Where John Mark is distinguished from Mark the Evangelist, John Mark is celebrated on September 27 (as in the Roman Martyrology) and Mark the Evangelist on April 25.
Mark is remembered in the Church of England and in much of the Anglican Communion, with a Festival on 25 April.
In 828, relics believed to be the body of Saint Mark were taken from Alexandria (at the time controlled by the Abbasid Caliphate) by two Venetian merchants with the help of two Greek monks and taken to Venice. A mosaic in St Mark's Basilica depicts sailors covering the relics with a layer of pork and cabbage leaves. Since Muslims are not permitted to eat pork, this was done to prevent the guards from inspecting the ship's cargo too closely.
Donald Nicol explained this act as "motivated as much by politics as by piety", and "a calculated stab at the pretensions of the Patriarchate of Aquileia." Instead of being used to adorn the church of Grado, which claimed to possess the throne of Saint Mark, it was kept secretly by Doge Giustiniano Participazio in his modest palace. Possession of Saint Mark's remains was, in Nicol's words, "the symbol not of the Patriarchate of Grado, nor of the bishopric of Olivolo, but of the city of Venice." In his will, Doge Giustiniano asked his widow to build a basilica dedicated to Saint Mark, which was erected between the palace and the chapel of Saint Theodore Stratelates, who until then had been patron saint of Venice.
In 1063, during the construction of St Mark's Basilica in Venice, Saint Mark's relics could not be found. However, according to tradition, in 1094, the saint himself revealed the location of his remains by extending an arm from a pillar. The newfound remains were placed in a sarcophagus in the basilica.
Copts believe that the head of Saint Mark remains in a church named after him in Alexandria, and parts of his relics are in Saint Mark's Coptic Orthodox Cathedral, Cairo. The rest of his relics are in Venice. Every year, on the 30th day of the month of Paopi, the Coptic Orthodox Church celebrates the commemoration of the consecration of the church of Saint Mark, and the appearance of the head of the saint in the city of Alexandria. This takes place inside St Mark's Coptic Orthodox Cathedral in Alexandria.
In June 1968, Pope Cyril VI of Alexandria sent an official delegation to Rome to receive a relic of Saint Mark from Pope Paul VI. The delegation consisted of ten metropolitans and bishops, seven of whom were Coptic and three Ethiopian, and three prominent Coptic lay leaders.
The relic was said to be a small piece of bone that had been given to the Roman pope by Giovanni Cardinal Urbani, Patriarch of Venice. Pope Paul, in an address to the delegation, said that the rest of the relics of the saint remained in Venice.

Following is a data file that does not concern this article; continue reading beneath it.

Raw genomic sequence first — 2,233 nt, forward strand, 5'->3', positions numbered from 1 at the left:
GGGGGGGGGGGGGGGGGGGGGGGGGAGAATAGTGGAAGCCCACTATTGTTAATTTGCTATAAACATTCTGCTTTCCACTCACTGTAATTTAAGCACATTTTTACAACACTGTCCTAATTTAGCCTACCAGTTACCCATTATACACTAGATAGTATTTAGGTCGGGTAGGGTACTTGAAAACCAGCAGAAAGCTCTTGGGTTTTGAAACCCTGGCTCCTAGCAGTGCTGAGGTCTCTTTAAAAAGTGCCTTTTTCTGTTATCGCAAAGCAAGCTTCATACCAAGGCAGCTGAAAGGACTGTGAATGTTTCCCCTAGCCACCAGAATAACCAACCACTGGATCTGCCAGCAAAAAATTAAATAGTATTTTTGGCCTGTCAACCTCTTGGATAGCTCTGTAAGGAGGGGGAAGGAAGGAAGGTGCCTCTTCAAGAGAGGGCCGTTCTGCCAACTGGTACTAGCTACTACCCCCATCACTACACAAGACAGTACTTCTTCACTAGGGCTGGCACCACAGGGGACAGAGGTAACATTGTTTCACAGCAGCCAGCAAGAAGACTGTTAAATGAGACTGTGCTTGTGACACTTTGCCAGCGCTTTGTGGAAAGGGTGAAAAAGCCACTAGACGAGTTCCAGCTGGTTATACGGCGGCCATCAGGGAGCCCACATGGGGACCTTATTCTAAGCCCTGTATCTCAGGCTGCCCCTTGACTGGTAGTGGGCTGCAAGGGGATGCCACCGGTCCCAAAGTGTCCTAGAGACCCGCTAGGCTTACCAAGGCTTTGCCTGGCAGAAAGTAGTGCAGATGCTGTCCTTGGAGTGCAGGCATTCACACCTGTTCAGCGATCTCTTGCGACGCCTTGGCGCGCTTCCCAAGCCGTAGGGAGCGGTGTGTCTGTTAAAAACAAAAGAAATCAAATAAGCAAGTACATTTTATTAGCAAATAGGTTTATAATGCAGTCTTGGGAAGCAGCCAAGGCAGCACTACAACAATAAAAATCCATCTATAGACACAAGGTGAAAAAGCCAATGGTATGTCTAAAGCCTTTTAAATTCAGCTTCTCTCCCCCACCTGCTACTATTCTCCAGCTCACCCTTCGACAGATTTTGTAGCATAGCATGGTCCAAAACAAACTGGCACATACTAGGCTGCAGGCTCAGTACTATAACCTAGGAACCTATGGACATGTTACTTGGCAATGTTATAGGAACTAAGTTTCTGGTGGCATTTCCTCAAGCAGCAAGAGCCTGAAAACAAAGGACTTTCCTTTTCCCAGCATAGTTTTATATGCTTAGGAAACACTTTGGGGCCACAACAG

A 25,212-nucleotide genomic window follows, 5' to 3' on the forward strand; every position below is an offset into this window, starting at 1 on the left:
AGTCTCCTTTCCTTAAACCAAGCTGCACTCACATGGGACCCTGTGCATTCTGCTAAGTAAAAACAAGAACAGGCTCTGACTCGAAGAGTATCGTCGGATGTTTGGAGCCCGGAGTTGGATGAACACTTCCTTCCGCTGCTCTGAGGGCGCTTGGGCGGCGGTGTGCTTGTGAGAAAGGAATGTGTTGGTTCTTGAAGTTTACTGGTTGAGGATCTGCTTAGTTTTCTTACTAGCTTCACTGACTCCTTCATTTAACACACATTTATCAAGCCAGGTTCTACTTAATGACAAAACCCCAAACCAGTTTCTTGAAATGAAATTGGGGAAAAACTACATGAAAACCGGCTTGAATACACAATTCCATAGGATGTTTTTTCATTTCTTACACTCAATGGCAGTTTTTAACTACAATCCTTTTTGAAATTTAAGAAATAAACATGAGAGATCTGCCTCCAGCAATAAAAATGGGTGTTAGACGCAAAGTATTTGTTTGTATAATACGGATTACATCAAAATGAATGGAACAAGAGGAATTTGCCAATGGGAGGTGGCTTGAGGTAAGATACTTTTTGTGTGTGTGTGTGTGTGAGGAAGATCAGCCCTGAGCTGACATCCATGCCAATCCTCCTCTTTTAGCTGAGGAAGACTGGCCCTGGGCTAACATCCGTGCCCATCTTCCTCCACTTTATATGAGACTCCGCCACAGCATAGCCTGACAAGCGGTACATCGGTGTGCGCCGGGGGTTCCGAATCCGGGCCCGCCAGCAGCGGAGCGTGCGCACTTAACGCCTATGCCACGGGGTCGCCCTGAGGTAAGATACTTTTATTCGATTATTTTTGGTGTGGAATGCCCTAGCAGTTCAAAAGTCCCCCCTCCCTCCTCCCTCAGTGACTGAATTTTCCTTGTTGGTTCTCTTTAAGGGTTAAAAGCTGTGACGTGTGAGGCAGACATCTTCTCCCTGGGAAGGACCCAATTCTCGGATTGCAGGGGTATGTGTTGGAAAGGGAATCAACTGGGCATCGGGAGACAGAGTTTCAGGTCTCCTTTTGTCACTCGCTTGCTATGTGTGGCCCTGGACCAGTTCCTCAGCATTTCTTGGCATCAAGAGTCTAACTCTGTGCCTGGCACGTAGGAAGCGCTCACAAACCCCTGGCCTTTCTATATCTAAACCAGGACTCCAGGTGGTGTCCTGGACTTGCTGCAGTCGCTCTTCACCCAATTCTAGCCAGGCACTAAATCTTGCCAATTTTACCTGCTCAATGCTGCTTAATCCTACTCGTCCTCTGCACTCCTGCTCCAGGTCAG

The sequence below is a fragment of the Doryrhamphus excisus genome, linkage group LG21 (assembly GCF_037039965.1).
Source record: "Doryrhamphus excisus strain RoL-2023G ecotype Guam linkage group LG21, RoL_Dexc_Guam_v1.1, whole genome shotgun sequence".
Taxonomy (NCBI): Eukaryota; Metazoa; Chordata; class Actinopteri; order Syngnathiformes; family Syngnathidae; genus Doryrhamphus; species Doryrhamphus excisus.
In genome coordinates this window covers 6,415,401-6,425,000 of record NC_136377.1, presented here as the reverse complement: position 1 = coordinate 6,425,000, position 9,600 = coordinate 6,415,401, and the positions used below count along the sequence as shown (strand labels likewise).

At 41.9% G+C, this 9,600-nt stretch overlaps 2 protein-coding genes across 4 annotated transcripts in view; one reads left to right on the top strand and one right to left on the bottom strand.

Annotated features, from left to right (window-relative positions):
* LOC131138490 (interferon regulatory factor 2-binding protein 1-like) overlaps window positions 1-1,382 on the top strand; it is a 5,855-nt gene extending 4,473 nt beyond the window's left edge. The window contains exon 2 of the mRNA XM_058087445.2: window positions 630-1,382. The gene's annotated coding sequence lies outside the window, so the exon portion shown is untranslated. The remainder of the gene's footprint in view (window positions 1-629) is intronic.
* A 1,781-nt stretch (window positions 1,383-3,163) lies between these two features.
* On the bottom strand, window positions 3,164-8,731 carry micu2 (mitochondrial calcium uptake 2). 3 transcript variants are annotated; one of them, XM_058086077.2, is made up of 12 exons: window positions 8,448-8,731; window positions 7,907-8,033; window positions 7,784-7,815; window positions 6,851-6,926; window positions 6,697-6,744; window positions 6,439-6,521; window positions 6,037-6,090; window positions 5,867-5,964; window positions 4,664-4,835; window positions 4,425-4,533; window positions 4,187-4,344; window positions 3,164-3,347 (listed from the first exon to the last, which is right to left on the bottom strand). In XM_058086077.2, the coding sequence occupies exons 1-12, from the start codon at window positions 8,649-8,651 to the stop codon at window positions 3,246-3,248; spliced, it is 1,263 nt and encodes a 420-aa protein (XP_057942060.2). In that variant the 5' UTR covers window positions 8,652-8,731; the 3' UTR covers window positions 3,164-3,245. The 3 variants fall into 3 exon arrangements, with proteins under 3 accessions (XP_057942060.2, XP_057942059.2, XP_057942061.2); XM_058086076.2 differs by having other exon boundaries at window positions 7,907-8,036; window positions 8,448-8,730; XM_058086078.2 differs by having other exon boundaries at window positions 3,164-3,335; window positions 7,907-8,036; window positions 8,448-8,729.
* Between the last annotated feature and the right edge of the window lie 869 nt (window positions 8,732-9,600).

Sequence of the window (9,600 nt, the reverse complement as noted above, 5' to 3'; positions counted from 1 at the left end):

The delegation received the relic on June 22, 1968. The next day, the delegation celebrated a pontifical liturgy in the Church of Saint Athanasius the Apostolic in Rome. The metropolitans, bishops, and priests of the delegation all served in the liturgy. Members of the Roman papal delegation, Copts who lived in Rome, newspaper and news agency reporters, and many foreign dignitaries attended the liturgy.
Mark the Evangelist is most often depicted writing or holding his gospel. In Christian tradition, Mark the Evangelist is symbolized by a lion.
Mark the Evangelist attributes are the lion in the desert; he can be depicted as a bishop on a throne decorated with lions; as a man helping Venetian sailors. He is often depicted holding a book with pax tibi Marce written on it or holding a palm and book. Other depictions of Mark show him as a man with a book or scroll, accompanied by a winged lion. The lion might also be associated with Jesus' Resurrection because lions were believed to sleep with open eyes, thus a comparison with Christ in his tomb, and Christ as king.
Mark the Evangelist can be depicted as a man with a halter around his neck and as rescuing Christian slaves from Saracens.
We do not know who wrote the gospels. They presently have headings: ‘according to Matthew’, ‘according to Mark’, ‘according to Luke’ and ‘according to John’. The Matthew and John who are meant were two of the original disciples of Jesus. Mark was a follower of Paul, and possibly also of Peter; Luke was one of Paul's converts.5 These men – Matthew, Mark, Luke and John – really lived, but we do not know that they wrote gospels. Present evidence indicates that the gospels remained untitled until the second half of the second century.
Finally it is important to realize that none of the four gospels originally included an attribution to an author. All were anonymous, and it is only from the fragmentary and enigmatic and—according to Eusebius, from whom we derive the quotation—unreliable evidence of Papias in 120/130 CE that we can begin to piece together any external evidence about the names of their authors and their compilers. This evidence is so difficult to interpret that most modern scholars form their opinions from the content of the gospels themselves, and only then appeal selectively to the external evidence for confirmation of their findings.
St. Mark iconography.